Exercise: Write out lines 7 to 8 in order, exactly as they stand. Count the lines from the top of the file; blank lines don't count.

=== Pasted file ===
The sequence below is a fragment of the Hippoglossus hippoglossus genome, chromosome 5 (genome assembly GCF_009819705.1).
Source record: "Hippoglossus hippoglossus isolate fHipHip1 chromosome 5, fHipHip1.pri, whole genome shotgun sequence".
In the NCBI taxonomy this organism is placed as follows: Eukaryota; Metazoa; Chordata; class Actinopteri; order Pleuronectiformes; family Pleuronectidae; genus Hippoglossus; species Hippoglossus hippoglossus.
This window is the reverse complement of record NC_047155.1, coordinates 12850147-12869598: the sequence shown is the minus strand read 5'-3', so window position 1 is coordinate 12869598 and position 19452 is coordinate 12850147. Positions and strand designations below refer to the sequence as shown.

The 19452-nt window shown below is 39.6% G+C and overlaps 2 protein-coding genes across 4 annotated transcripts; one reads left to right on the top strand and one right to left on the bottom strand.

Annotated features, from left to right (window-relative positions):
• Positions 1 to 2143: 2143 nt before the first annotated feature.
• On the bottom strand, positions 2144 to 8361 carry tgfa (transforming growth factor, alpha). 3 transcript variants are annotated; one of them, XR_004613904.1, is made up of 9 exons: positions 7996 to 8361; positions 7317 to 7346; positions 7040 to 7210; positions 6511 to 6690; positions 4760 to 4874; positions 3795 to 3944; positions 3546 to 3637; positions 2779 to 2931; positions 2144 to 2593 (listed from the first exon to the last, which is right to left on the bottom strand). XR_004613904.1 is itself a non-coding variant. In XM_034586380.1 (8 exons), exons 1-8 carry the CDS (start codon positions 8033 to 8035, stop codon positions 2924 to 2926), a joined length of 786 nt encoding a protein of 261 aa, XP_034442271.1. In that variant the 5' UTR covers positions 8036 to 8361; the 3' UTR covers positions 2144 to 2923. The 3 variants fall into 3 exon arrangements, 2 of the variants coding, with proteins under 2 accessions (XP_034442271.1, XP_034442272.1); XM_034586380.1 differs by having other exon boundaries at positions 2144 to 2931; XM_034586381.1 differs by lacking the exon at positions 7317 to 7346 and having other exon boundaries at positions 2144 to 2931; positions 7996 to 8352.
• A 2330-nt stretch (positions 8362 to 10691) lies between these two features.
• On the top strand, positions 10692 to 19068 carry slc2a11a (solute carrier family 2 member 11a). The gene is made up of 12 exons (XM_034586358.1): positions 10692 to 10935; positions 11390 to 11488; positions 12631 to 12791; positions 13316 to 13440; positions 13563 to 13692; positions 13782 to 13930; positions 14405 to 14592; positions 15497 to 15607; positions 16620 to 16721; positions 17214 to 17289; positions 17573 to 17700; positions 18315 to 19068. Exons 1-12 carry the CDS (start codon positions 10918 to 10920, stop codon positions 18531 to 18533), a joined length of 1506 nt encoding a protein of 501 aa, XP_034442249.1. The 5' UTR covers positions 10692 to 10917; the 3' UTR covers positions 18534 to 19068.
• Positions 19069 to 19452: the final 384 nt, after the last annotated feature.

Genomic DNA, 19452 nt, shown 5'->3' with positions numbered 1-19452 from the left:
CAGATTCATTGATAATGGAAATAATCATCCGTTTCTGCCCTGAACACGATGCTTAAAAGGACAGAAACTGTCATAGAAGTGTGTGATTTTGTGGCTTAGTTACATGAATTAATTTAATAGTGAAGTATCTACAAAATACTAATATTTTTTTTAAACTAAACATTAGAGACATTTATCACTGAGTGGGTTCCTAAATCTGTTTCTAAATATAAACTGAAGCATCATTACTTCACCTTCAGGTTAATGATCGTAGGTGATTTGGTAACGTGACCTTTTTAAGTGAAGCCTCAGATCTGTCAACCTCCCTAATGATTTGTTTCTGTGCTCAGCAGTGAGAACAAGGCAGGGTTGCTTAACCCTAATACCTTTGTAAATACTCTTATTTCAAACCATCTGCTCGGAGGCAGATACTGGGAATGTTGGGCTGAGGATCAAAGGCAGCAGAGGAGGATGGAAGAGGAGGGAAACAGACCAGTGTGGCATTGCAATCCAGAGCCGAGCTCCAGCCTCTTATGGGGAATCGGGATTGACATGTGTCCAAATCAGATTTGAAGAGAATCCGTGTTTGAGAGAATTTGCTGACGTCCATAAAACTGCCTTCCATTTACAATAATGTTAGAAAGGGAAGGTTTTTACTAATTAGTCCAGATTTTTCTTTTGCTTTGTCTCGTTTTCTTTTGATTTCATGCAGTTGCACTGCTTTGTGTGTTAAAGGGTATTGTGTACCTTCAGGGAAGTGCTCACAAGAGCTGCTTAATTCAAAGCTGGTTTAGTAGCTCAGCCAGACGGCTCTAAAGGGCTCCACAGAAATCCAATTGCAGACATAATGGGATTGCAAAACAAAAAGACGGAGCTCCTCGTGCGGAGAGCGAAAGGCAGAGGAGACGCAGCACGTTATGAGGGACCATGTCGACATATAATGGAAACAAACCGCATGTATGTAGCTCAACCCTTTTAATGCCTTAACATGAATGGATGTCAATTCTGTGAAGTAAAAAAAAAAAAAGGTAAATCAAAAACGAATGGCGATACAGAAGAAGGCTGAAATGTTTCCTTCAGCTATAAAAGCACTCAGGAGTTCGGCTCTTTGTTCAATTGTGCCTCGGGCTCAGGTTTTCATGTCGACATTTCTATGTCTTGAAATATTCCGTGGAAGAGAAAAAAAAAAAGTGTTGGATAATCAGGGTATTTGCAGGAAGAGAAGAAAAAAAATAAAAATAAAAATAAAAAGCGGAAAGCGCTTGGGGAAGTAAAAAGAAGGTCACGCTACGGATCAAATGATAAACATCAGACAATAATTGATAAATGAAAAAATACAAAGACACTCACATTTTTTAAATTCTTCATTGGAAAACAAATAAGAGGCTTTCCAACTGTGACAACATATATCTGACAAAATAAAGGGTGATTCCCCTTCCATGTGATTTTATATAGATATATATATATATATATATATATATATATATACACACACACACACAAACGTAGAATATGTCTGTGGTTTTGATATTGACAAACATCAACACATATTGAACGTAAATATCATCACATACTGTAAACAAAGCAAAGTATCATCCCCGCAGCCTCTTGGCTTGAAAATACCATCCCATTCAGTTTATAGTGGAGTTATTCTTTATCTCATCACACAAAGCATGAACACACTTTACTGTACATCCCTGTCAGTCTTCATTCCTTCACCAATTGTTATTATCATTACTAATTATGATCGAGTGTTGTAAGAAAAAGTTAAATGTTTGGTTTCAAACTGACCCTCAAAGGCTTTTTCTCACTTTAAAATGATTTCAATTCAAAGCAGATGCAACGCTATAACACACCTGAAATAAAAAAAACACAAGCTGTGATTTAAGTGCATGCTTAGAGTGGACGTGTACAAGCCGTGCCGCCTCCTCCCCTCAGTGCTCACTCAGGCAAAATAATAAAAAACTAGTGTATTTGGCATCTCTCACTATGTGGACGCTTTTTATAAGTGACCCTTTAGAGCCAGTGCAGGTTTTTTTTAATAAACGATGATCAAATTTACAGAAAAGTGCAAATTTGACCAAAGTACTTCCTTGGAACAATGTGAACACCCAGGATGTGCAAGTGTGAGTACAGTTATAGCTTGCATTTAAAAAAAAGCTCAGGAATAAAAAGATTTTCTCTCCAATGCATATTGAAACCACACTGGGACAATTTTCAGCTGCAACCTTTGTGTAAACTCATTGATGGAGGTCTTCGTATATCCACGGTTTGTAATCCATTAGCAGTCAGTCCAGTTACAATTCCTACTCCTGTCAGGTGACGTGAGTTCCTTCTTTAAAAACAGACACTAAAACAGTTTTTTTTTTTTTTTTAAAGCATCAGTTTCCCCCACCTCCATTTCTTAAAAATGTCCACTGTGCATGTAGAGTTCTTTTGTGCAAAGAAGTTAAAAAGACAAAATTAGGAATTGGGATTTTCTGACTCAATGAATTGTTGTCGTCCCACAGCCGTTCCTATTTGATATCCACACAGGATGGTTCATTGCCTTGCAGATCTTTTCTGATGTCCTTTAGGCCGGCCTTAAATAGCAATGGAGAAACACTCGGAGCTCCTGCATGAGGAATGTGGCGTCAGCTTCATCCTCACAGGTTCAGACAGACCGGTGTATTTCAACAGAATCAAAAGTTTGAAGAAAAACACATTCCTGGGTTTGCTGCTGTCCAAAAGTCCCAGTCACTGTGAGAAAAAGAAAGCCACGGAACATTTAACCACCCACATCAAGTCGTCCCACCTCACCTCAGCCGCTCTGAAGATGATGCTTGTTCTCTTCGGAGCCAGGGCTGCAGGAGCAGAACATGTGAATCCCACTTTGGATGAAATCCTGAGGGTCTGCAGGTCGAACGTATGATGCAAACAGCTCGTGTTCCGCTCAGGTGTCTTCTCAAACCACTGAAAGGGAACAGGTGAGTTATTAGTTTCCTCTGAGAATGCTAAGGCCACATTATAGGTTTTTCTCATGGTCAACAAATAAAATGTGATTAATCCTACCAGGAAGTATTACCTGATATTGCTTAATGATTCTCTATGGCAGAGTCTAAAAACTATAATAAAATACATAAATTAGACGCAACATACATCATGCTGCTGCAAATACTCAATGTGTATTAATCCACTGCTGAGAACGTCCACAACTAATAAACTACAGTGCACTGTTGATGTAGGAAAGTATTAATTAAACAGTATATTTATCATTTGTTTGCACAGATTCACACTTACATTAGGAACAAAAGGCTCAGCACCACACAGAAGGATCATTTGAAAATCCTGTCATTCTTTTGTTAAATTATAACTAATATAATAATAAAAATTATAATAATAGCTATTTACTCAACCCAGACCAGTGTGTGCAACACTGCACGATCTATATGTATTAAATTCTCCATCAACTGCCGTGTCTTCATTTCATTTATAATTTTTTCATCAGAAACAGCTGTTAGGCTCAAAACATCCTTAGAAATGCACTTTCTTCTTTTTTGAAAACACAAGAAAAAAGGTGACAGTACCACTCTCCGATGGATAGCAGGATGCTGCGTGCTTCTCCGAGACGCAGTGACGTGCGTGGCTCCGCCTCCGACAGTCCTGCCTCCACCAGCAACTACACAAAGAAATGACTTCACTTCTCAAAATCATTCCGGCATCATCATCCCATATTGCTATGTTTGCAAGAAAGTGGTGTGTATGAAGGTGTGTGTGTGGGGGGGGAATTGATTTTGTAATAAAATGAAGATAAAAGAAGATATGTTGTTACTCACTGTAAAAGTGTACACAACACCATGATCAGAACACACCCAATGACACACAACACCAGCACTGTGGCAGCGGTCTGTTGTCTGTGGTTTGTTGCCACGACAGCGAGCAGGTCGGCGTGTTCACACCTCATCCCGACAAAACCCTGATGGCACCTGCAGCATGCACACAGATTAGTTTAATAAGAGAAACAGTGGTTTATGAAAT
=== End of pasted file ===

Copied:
• Positions 1 to 2143: 2143 nt before the first annotated feature.
• On the bottom strand, positions 2144 to 8361 carry tgfa (transforming growth factor, alpha). 3 transcript variants are annotated; one of them, XR_004613904.1, is made up of 9 exons: positions 7996 to 8361; positions 7317 to 7346; positions 7040 to 7210; positions 6511 to 6690; positions 4760 to 4874; positions 3795 to 3944; positions 3546 to 3637; positions 2779 to 2931; positions 2144 to 2593 (listed from the first exon to the last, which is right to left on the bottom strand). XR_004613904.1 is itself a non-coding variant. In XM_034586380.1 (8 exons), exons 1-8 carry the CDS (start codon positions 8033 to 8035, stop codon positions 2924 to 2926), a joined length of 786 nt encoding a protein of 261 aa, XP_034442271.1. In that variant the 5' UTR covers positions 8036 to 8361; the 3' UTR covers positions 2144 to 2923. The 3 variants fall into 3 exon arrangements, 2 of the variants coding, with proteins under 2 accessions (XP_034442271.1, XP_034442272.1); XM_034586380.1 differs by having other exon boundaries at positions 2144 to 2931; XM_034586381.1 differs by lacking the exon at positions 7317 to 7346 and having other exon boundaries at positions 2144 to 2931; positions 7996 to 8352.